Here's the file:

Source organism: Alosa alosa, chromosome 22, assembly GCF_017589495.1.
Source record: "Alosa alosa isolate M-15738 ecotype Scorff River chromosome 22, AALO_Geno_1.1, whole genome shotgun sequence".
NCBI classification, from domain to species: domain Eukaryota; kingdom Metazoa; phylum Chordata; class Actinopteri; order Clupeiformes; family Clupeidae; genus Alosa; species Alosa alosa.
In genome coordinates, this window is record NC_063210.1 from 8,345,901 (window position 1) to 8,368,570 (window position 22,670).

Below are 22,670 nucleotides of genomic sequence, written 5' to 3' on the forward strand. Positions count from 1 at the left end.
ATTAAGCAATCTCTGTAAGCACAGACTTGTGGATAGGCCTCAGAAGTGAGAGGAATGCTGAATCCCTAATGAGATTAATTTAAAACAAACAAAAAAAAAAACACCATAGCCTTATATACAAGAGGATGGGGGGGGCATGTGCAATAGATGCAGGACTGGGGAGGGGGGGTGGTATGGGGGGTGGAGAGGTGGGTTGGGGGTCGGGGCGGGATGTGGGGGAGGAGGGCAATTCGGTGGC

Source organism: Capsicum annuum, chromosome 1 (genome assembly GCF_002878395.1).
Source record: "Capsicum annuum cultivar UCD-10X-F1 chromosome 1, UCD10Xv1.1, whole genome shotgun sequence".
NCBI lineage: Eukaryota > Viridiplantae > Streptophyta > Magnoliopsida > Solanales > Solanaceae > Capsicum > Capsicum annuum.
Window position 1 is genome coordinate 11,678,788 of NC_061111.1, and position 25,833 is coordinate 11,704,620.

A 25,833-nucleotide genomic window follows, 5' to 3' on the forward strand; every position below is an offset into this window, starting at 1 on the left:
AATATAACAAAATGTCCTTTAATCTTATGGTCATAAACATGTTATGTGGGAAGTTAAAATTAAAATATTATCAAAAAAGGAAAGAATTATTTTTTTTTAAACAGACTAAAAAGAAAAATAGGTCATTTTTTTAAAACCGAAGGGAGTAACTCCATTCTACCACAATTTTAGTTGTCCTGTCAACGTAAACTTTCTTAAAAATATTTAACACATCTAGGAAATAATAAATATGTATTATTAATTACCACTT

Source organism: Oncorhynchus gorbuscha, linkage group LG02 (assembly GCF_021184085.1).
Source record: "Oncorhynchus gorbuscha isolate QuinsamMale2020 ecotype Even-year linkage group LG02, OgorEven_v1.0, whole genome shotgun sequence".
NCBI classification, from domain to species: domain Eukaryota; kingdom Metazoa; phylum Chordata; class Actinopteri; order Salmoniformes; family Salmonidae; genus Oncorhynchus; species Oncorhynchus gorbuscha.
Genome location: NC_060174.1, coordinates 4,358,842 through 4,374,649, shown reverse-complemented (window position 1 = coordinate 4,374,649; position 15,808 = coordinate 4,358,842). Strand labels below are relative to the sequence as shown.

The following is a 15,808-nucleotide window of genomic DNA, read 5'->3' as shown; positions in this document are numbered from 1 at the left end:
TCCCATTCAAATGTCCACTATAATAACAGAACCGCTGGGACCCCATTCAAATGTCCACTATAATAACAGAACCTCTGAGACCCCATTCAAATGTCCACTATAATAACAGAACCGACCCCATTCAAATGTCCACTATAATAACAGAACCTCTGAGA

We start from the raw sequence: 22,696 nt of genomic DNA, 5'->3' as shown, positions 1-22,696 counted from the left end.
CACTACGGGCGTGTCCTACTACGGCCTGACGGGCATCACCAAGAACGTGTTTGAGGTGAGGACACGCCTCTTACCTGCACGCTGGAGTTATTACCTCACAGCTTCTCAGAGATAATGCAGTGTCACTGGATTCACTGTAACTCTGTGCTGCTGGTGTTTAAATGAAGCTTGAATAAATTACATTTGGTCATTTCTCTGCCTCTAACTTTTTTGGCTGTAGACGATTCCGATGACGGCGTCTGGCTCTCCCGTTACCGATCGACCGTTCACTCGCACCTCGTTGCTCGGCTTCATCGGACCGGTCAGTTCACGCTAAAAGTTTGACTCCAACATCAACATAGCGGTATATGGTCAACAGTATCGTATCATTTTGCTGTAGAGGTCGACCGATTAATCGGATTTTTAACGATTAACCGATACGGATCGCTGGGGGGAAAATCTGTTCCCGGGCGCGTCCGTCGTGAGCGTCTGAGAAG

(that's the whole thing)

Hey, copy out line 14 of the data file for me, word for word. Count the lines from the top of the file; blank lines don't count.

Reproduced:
Source record: "Oncorhynchus gorbuscha isolate QuinsamMale2020 ecotype Even-year linkage group LG02, OgorEven_v1.0, whole genome shotgun sequence".